A leading neuroscientist has claimed that though the number of Britons celebrating their 100th year has increased, so has the age-related diseases that often accompany old-age.
Cambridge University neuroscientist Dr Guy Brown has warned that the boom in Britons touching 100 and beyond means that the fight against age-related diseases will soon be as important as tackling global warming and terrorism.
According to Dr Brown, steady enhancements in lifetime indicate that more and more people will spend the last decades of their life struggling with disability and dementia.
Recent statistics put the number of centenarians at 9,000, and experts predict that this figure could rise to 1million by 2074.
However, Dr Brown says that the added years will be prone to deteriorating health, with up to half of the 100-year-olds of the future facing dying with dementia.
Dr Brown, an expert in the degenerative disease, called for more money to be immediately put into the care of the elderly as well as researches into age-related diseases such as Alzheimer's.
"Imagine the consequences if this nightmare becomes reality. Imagine the psychological consequences of expecting to develop dementia. Imagine the economic consequences of providing one-to-one round-the-clock care for decades on end for millions of demented or disabled people. Yet we are doing absolutely nothing about it. Death, dying and dementia are nowhere on the political agenda," the Daily Mail quoted him, as saying.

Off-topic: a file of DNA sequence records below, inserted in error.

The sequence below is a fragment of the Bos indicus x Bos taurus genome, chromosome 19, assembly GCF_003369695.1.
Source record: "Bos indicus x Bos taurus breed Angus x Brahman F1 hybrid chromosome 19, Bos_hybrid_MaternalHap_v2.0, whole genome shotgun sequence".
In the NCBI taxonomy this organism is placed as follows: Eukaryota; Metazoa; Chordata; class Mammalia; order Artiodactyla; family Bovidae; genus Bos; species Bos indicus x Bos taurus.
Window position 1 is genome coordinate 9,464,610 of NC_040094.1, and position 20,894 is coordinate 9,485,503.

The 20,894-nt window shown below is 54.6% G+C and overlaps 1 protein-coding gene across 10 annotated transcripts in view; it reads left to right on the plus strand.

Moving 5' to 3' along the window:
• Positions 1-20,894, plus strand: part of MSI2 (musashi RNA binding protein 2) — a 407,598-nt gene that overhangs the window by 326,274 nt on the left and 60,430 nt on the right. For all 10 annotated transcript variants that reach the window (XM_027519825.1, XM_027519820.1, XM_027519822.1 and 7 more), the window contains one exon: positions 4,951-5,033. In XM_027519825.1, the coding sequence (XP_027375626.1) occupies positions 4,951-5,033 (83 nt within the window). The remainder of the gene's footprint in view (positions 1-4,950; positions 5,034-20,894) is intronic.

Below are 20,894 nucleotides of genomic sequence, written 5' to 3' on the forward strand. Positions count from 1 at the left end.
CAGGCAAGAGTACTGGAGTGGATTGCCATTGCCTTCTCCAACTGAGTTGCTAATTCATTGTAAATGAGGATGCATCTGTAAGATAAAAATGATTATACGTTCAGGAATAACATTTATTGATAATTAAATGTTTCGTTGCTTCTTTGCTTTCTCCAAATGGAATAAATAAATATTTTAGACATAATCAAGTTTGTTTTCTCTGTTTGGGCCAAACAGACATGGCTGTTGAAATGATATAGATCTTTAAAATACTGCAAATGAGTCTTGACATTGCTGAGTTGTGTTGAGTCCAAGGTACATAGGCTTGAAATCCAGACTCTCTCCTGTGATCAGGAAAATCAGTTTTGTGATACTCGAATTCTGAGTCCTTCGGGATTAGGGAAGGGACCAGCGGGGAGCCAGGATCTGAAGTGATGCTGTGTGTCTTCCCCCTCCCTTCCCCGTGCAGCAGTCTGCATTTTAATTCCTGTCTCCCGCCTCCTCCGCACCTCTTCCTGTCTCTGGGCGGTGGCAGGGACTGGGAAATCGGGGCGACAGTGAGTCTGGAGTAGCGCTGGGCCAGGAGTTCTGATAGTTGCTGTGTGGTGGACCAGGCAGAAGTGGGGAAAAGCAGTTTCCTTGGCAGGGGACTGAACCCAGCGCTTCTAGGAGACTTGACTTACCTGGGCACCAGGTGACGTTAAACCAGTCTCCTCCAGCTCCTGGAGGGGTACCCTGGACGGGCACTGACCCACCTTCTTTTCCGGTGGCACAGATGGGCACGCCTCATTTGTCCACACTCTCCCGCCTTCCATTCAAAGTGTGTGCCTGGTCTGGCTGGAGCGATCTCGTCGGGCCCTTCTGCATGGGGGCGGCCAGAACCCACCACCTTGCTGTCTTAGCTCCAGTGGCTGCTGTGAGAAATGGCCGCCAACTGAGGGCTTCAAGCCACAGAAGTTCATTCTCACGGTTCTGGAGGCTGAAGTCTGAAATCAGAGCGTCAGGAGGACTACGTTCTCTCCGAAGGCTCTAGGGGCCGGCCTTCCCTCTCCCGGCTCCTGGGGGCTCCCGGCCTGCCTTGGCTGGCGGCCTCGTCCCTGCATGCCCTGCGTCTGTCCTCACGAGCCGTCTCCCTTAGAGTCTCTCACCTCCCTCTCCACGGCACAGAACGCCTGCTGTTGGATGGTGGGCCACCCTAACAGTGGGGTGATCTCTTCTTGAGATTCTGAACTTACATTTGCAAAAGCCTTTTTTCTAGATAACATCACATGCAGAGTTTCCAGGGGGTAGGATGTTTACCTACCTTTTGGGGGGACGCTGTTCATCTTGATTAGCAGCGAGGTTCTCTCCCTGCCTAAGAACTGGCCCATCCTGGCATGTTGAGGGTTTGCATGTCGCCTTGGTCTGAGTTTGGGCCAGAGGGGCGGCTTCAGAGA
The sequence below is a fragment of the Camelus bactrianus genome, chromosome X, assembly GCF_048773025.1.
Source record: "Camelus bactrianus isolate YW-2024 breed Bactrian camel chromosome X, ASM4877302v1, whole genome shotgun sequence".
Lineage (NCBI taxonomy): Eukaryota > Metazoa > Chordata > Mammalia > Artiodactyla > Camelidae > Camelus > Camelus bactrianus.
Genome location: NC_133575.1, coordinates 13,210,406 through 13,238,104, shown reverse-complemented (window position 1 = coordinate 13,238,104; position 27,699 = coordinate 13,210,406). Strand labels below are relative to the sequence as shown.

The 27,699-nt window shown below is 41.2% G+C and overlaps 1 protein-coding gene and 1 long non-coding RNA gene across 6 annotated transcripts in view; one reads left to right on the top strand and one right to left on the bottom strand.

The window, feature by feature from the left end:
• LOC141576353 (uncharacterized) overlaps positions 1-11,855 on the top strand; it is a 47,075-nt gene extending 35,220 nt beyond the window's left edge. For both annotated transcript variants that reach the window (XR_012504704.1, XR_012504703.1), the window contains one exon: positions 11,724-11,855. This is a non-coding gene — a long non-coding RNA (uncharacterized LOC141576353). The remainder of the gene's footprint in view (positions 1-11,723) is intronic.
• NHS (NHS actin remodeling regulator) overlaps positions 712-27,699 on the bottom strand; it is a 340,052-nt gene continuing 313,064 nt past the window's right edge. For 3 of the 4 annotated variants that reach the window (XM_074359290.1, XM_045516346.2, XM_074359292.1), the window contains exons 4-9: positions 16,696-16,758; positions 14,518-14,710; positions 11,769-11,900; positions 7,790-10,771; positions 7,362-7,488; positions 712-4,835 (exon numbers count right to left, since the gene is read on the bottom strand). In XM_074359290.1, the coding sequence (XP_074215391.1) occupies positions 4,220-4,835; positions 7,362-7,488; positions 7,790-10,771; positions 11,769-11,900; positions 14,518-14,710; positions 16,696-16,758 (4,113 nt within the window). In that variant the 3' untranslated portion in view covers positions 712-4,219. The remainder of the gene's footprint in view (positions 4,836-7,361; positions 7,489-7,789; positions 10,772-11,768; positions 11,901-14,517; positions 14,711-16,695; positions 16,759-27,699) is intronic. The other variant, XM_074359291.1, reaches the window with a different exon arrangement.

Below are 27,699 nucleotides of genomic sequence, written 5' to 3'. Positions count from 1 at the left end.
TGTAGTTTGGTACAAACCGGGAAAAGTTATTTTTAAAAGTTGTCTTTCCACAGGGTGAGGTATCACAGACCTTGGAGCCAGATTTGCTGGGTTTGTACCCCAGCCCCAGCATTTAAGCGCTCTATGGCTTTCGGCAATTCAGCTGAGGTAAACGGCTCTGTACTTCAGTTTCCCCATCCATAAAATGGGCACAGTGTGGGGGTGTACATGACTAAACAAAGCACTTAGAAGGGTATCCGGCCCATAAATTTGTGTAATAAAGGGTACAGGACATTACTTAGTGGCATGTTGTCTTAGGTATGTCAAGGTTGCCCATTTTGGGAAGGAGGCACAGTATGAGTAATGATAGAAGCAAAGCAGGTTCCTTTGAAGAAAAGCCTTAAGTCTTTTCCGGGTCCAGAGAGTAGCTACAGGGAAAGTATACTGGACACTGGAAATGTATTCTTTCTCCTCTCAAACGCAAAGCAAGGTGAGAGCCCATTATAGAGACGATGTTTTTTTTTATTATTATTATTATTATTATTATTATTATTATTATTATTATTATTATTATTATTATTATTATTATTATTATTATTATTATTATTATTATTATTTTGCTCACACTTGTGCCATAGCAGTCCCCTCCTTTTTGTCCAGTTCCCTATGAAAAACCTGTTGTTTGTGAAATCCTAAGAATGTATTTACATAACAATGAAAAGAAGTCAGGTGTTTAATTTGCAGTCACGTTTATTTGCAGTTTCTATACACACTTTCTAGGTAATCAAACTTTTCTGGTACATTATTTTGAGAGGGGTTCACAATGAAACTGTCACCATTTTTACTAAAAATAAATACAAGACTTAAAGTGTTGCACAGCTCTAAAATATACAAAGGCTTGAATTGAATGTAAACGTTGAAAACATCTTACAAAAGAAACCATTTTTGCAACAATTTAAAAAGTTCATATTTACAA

"Research funding needs to be redirected here rather than aimed at simply preventing death. We have to develop alternative routes to drug development for therapies that don't make economic sense for the pharmaceutical and biotech industries to pursue. Hospices ought to be as ubiquitous and well-funded as maternity hospitals," he added.
In an article entitled The Bitter End, published in 'New Scientist', Dr Brown warned that "the future is not just old, it's extremely old".
"Death is not the enemy; it is an integral part of life. It is ageing and its diseases we should be fighting. Attacking them will be at least as important in the 21st century as efforts to tackle terrorism and global warming," he added.